Amidst the recent downturn in cryptocurrency, at least one blockchain and crypto startup is still eyeing expansion. San Francisco-based Ripple announced that it is opening its first Canadian office in Toronto.
“Quite a number of the other leading lights in crypto, we were informed, got COVID – all collectively, it seemed – late last week, and were therefore unable to travel.”
– Paddy Cosgrave
Ripple offers a number of solutions, including cross-border payments, and an end-to-end central bank digital currency (CBDC) platform for minting, managing, transacting, and destroying CBDCs.
Ripple intends to hire 50 engineers initially for its Canadian office. However, Ripple’s SVP of people, places and communications, Kiersten Hollars, told BetaKit that the startup’s long term plan is to expand to hundreds of blockchain software engineers including applied machine learning scientists, data scientists, and product managers.
Toronto will act as a key engineering hub for Ripple. Devraj Varadhan, SVP of Engineering at Ripple, said the Toronto team will play a pivotal role in driving Ripple’s innovations from blockchain protocol development and decentralized applications to machine learning and payment solutions.
Ripple is flexible when it comes to work, and Hollars said employees can decide what’s best for them and their lifestyle. “Initially, the new Ripple office will be housed in a WeWork location in downtown Toronto, and as we continue growing we plan to open a stand-alone office in the coming year,” she said.
Ripple claims strong ties to Toronto through its University Blockchain Research Initiative (UBRI), which is meant to support research into several areas of blockchain and crypto technology while providing students with the opportunity to acquire technical skills.
At the Toronto Metropolitan University, the Cybersecurity Research Lab (CRL) is working on innovations in blockchain and digital payments within Toronto through its partnership with UBRI. The CRL is designing Mosaïque, a digital wallet and platform for developing decentralized systems to provide the infrastructure for building applications that create, share and update business documents between organizations and individuals.
As part of the partnership, the CRL established a Ripple Blockchain Collaboratory designed to advance this innovation, while for its part Ripple donated $150,000 to the CRL.
Ripple is also involved with the University of Waterloo, providing a multi-million dollar contribution in 2018 to fund a Ripple Chair held by Anwar Hasan, a professor of computer engineering who is an expert in cryptography, and graduate studies scholarships designed to attract new talent and a new research fund. The opening of the Toronto office could potentially provide Waterloo graduates with employment opportunities.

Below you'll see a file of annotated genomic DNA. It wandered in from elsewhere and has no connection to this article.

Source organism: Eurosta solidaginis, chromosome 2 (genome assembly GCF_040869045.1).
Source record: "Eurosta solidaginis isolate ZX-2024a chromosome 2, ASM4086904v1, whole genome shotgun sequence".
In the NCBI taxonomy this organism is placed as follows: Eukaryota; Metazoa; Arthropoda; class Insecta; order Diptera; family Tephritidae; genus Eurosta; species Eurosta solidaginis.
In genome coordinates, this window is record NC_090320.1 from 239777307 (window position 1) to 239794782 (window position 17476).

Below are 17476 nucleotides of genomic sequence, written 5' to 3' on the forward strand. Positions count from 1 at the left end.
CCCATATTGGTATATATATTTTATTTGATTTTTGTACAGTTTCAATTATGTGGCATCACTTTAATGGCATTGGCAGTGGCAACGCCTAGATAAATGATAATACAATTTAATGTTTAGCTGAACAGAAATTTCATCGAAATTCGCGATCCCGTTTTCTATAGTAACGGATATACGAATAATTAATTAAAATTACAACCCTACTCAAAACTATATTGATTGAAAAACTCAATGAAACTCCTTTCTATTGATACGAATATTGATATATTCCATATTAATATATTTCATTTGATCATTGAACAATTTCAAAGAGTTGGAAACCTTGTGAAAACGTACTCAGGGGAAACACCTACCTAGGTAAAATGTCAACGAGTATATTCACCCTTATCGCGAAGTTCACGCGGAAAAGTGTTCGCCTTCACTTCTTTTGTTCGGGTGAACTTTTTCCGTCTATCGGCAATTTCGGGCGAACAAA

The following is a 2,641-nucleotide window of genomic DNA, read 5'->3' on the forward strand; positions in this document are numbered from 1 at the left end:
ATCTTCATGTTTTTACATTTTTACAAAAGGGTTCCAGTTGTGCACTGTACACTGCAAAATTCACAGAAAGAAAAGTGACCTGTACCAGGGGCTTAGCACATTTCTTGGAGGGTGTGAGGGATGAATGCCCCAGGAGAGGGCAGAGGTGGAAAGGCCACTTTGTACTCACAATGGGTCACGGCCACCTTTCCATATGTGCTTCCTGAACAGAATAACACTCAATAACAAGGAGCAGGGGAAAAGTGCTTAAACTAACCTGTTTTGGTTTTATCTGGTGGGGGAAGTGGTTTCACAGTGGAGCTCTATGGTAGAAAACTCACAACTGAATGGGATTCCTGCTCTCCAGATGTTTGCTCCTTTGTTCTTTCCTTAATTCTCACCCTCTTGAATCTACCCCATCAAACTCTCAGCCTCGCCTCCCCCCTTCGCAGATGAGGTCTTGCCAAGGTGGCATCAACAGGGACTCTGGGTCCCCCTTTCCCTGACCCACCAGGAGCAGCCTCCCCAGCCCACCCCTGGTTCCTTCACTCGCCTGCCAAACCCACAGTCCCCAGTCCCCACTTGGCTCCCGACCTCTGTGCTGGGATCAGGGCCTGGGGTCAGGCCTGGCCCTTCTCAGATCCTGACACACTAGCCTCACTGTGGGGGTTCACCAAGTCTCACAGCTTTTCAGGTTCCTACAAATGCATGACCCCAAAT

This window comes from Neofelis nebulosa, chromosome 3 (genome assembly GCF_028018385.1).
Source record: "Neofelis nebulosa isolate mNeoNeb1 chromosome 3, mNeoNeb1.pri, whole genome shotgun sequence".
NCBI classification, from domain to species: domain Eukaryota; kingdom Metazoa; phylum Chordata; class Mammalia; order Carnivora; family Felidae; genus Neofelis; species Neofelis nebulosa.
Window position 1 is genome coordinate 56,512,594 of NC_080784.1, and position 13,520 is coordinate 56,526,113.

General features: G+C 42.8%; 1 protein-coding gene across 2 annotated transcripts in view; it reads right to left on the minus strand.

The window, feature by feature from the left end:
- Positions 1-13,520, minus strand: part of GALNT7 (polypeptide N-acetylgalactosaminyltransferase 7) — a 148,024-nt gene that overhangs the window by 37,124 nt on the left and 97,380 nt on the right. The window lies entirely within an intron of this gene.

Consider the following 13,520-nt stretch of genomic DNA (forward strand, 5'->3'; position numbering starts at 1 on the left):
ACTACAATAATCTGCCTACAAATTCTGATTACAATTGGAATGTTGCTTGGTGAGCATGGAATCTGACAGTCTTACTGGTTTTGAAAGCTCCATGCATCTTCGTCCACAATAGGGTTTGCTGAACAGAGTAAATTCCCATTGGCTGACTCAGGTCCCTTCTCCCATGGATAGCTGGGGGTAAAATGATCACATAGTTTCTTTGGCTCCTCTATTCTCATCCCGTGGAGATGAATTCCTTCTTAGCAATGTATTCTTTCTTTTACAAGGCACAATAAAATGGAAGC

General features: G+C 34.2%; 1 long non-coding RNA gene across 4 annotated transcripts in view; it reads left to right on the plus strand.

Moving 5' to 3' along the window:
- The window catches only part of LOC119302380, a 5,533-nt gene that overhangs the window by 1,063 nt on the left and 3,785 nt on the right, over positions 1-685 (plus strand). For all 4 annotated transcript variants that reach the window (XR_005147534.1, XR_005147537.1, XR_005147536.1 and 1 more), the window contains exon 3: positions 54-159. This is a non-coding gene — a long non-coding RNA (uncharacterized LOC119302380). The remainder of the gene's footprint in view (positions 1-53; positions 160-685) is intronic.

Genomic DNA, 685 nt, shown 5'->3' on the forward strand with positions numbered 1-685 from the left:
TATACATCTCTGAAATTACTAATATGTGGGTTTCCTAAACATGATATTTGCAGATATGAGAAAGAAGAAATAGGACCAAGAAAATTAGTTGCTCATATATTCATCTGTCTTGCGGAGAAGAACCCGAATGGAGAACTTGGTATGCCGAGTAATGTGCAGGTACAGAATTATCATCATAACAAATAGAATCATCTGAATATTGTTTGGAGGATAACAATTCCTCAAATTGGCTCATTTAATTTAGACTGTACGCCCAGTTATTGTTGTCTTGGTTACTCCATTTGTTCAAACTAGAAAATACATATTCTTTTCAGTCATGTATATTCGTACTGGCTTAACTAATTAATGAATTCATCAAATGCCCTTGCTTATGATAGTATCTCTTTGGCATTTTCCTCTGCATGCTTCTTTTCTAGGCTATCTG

“I’m thrilled that Ripple is putting down roots in Toronto where we know the company will be able to benefit from the highly skilled technical talent, booming ecosystem, and competitive economic advantages the Region offers,” said John Tory, Mayor of the City of Toronto. “Ripple’s globally-renowned, innovative technology, and first-mover attitude will be a perfect fit for the diverse, entrepreneurial, and committed spirit of Toronto.”
Ripple’s expansion comes at a time when crypto in general is contracting. By mid-June, market capitalization of global cryptocurrencies had fallen from about $2.26 trillion to $986 billion —a 56 percent decline over the past two and a half months, with companies like Terra and Celsius suffering from the financial crash.
Nor have Canadian crypto firms been insulated from the stock rout. Since the Kevin O’Leary-backed crypto startup WonderFi closed its acquisition of Toronto-based crypto trading platform Bitbuy in March, WonderFi has reduced its staff across the two businesses by between 15 and 20 percent.
The crypto downturn even impacted the Collision tech conference, with a nearly a quarter of the crypto and blockchain companies pulling out at the last minute, according to the Globe and Mail. Paddy Cosgrave, the conference’s chief executive and co-founder, told the Globe: “Quite a number of the other leading lights in crypto, we were informed, got COVID – all collectively, it seemed – late last week, and were therefore unable to travel.”
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One of the blockchain/crypto startups that still went ahead with Collision was Ripple, where CEO Brad Garlinghouse was set to speak on how to regulate cryptocurrencies, a pertinent topic given that the SEC has been pursuing Ripple since 2020. According to Cointelegraph.com, “the securities regulator filed a lawsuit alleging that Ripple executives had used Ripple (XRP) tokens to raise funds for the company starting in 2013, claiming it was unregistered security at the time.”
Over 14 funding rounds, Ripple has raised $293.8 million USD ($381.8 million CAD).
Hollars noted that in the past year Ripple opened new offices in key cities including Miami and Dublin, Ireland, and has plans to hire more than 350 of people globally in 2022, with nearly 50 percent of those roles outside the United States.
Hollars said while there’s no denying the signs of a downturn, Ripple continues to focus on its real-world use cases for crypto and blockchain technologies. “While others in the industry have announced layoffs and hiring freezes, we are doubling down on bringing on world class talent that will serve our customers for years to come,” she said. “Ripple has been around since 2012 – this isn’t the first downturn we’ve seen and it won’t be the last.”